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Two Poems
by Paula Ray

Sax Named Pegasus

He had that not-interested-come-hither look
with a too-cool-to-smile upward nod,
shaggy beast with bad ass tattoos displayed
on his biceps, flexing as he stroked the cue.

She was the pocket watch, bend-over girl,
with a love-me-deadly-daddy-done-me-wrong-pout.
No teeth were flashing, but the fangs were visible.
The prowl was on and I was just sitting in the corner

Stirring my stories with a straw that sucked characters
out of bars. Needed something to soothe this burn
in my gut, watched the exit like a hungry badger
ready to bite at the fresh air if it slapped me in the face.

Don't like cigarettes, but the smoke swirled a mean
dream around scenes that came alive in a marijuana
dojo where karate matches looked rehearsed,
there were no bows at the beginning or the end
of kicks and board breaking chops.

I had a gig-bag hanging on the chairback, unzipped,
wide-mouthed staring at the too-drunk-to-fuck geezer
burping up acid from a liver gone sour-milk
and he had the guts to smile at me.

Handed him a roll-over-pass-out-tablet
with get-a-life-grampa eye-roll-politeness,
but he took it like a man and I gave him
half a smile for having stamina in this marathon.

Back to the game, my eyes caught pinky peacock prancing
swaying lick-me-now invitations Rockhead's direction and he
showed what he wanted from her with tongue rimming a slick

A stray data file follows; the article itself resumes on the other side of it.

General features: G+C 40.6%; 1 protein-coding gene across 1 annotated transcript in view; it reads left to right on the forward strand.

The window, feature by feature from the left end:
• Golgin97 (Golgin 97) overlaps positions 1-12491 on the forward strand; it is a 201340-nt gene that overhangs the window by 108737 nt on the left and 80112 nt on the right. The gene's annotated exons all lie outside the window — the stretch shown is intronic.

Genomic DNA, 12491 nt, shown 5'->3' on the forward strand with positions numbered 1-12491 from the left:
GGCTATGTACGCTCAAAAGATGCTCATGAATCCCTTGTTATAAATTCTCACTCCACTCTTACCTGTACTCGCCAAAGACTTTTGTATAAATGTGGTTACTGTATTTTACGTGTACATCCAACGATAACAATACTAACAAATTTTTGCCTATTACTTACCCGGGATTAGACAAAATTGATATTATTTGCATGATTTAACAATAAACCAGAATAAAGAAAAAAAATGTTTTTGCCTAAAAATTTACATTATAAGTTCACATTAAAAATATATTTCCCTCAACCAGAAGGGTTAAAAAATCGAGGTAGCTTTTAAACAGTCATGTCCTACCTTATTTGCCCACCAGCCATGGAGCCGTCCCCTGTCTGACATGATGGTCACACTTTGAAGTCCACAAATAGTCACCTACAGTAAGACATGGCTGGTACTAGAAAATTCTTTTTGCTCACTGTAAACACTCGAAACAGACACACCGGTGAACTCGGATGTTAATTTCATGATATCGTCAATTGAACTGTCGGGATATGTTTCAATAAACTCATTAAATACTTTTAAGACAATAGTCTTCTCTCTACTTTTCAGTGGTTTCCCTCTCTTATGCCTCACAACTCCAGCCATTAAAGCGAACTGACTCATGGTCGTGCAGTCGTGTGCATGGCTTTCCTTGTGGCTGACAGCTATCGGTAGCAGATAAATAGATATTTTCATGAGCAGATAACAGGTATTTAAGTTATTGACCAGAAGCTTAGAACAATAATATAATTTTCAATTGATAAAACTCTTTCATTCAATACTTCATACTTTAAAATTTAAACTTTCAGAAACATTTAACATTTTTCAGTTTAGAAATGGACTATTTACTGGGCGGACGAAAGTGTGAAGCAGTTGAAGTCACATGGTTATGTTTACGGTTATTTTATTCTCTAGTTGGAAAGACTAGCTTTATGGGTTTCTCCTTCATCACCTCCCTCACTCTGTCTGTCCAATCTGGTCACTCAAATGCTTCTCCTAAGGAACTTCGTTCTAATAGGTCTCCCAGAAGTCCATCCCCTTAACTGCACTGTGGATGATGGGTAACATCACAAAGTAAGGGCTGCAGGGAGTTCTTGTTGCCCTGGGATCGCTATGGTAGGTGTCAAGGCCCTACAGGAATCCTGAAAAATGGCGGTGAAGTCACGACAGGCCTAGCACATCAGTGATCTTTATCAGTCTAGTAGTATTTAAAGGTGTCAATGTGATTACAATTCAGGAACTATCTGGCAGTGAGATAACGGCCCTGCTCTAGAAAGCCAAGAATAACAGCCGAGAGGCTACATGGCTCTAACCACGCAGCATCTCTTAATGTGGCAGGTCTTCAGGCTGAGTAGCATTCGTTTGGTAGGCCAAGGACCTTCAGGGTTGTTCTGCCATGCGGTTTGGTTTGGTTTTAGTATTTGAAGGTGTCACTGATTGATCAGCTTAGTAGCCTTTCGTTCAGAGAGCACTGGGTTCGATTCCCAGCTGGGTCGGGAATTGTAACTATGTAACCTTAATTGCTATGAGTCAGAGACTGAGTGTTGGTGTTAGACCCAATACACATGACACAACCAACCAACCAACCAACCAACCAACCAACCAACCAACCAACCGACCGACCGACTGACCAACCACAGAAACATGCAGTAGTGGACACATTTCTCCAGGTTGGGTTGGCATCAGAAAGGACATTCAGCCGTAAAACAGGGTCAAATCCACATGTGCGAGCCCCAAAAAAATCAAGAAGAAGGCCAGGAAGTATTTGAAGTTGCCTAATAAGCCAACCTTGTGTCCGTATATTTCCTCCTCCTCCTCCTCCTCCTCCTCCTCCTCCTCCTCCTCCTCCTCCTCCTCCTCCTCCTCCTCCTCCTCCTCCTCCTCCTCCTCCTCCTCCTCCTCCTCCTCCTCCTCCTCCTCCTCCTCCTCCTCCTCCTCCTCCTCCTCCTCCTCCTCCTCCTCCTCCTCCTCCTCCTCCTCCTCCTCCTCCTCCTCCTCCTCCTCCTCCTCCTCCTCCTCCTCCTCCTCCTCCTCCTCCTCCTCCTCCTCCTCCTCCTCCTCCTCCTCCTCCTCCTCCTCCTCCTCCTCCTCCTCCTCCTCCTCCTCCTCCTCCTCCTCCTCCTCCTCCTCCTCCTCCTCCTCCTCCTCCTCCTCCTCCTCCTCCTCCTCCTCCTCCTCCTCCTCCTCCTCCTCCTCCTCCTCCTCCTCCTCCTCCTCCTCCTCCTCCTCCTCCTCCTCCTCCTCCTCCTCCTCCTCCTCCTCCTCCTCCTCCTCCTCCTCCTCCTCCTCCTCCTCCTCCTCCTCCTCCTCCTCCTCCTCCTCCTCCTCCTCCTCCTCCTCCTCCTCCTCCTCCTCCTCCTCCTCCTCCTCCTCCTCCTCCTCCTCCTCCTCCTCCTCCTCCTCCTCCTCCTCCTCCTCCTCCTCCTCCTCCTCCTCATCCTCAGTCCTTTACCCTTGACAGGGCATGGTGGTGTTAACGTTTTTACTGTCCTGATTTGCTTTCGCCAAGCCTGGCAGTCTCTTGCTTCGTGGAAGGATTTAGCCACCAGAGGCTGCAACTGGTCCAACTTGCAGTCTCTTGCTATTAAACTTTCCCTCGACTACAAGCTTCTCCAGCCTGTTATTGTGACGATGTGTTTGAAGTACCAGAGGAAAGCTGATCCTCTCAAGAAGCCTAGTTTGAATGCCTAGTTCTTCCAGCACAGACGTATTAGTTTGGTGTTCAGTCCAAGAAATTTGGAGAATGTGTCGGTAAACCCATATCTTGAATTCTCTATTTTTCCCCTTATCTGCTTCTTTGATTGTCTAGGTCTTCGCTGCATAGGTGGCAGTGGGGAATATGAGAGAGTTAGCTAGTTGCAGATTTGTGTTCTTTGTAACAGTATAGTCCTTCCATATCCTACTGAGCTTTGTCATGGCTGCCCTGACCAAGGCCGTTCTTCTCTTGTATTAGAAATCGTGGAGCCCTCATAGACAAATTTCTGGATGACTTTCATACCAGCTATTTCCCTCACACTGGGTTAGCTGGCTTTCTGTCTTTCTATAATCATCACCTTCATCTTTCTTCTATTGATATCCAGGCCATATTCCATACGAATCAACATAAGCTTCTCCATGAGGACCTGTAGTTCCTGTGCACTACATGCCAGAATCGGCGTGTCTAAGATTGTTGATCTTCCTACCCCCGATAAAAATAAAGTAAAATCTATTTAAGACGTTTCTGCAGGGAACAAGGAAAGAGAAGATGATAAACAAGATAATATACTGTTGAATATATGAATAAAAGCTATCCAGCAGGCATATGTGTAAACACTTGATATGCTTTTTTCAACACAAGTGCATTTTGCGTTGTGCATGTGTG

long necked bottle that went in a bit too far as he drank.

He chugged it all down and swallowed hard, turned his head
and said "ahh" with a raised get-the-idea-look, and she did.
Wasn't long before she was bottom-lip-biting-hair-flipping
toward him making sure her tits were jiggling on the down beat.

Nothing ever changed much except the posters on the wall. I checked
the set list on breaks, held the paper like a "do not disturb" sign.
Guys in the band went out panty-huffing Mary Jane in a old bread truck.
I was scribbling my escape counting call-me dollars from the tip jar.

Sometimes that jar seemed to be my bra, should have sewn
a little pocket to fit their cop-a-feel hands, but I didn't
want no look-up-your-skirt compliments. I wanted to shut
my eyes and grab my sax like he was Pegasus and fly away.



Break Me

Sometimes I wish someone would
slap these thoughts of him right out of my head.
I want them to hold me down, suck out my marrow,
leave me limp without a spine;
so when I bend over backwards
looking for yesterday like some contortionist
it won't hurt so damn much.

I want them to cover my eyes
with a thick black velvet cloth--
something soft against lashes
fighting to see ahead, but I don't want to see
anything coming. Give me no time to prepare
my escape. I have gotten so good at running,
they may need to bind my feet.

Sometimes I want to be smothered.
I want to feed my screams to someone else,
let them carry that ragged primal angst
in their lungs while I stop breathing
long enough to throw off this
constant rhythm that is beating
me to death from the inside out.

Right now, I just want to be pounded
and eroded like the sand beneath me
shifting day to day into new shapes.
I know I am soft like dunes, but I need someone
stronger than I am to force me
to change and move with the wind
that has swirled itself into a hurricane
between my ears. I need a cold front
to cool all this steam rising in me.

I need to be bulldozed so I can rebuild.
Just take a sledgehammer and do it.



About the author:
Paula Ray is a musician who has recently discovered she has an addiction to writing. Her poems and short stories may be found in publications such as:
All Things Girl, Mad Swirl, and Nerve House.



© 2013 Word Riot

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Midnight Picnic
a novel by
Nick Antosca

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The Suburban Swindle


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